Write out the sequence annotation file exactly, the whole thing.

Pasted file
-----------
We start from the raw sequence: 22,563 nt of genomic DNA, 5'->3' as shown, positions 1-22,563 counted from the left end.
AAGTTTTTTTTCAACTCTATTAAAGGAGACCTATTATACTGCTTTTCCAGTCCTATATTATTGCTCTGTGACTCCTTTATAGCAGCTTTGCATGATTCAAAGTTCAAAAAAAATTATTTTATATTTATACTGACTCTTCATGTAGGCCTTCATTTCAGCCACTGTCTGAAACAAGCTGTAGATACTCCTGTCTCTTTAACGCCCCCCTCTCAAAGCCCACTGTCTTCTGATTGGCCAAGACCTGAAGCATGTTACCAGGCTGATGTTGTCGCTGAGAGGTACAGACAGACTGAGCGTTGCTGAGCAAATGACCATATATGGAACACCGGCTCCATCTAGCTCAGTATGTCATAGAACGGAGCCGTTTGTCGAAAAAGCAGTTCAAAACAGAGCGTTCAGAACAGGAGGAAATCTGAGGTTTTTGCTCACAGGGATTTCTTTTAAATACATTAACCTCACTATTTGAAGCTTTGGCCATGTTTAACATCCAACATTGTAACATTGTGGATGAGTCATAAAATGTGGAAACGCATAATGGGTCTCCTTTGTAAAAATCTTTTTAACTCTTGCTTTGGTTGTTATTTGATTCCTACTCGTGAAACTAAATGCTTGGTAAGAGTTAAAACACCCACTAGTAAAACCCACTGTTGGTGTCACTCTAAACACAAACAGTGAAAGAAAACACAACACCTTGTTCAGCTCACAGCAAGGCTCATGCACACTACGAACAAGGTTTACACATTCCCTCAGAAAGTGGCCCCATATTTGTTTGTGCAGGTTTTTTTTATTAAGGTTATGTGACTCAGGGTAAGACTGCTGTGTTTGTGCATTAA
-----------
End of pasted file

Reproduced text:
We start from the raw sequence: 22,563 nt of genomic DNA, 5'->3' as shown, positions 1-22,563 counted from the left end.
AAGTTTTTTTTCAACTCTATTAAAGGAGACCTATTATACTGCTTTTCCAGTCCTATATTATTGCTCTGTGACTCCTTTATAGCAGCTTTGCATGATTCAAAGTTCAAAAAAAATTATTTTATATTTATACTGACTCTTCATGTAGGCCTTCATTTCAGCCACTGTCTGAAACAAGCTGTAGATACTCCTGTCTCTTTAACGCCCCCCTCTCAAAGCCCACTGTCTTCTGATTGGCCAAGACCTGAAGCATGTTACCAGGCTGATGTTGTCGCTGAGAGGTACAGACAGACTGAGCGTTGCTGAGCAAATGACCATATATGGAACACCGGCTCCATCTAGCTCAGTATGTCATAGAACGGAGCCGTTTGTCGAAAAAGCAGTTCAAAACAGAGCGTTCAGAACAGGAGGAAATCTGAGGTTTTTGCTCACAGGGATTTCTTTTAAATACATTAACCTCACTATTTGAAGCTTTGGCCATGTTTAACATCCAACATTGTAACATTGTGGATGAGTCATAAAATGTGGAAACGCATAATGGGTCTCCTTTGTAAAAATCTTTTTAACTCTTGCTTTGGTTGTTATTTGATTCCTACTCGTGAAACTAAATGCTTGGTAAGAGTTAAAACACCCACTAGTAAAACCCACTGTTGGTGTCACTCTAAACACAAACAGTGAAAGAAAACACAACACCTTGTTCAGCTCACAGCAAGGCTCATGCACACTACGAACAAGGTTTACACATTCCCTCAGAAAGTGGCCCCATATTTGTTTGTGCAGGTTTTTTTTATTAAGGTTATGTGACTCAGGGTAAGACTGCTGTGTTTGTGCATTAA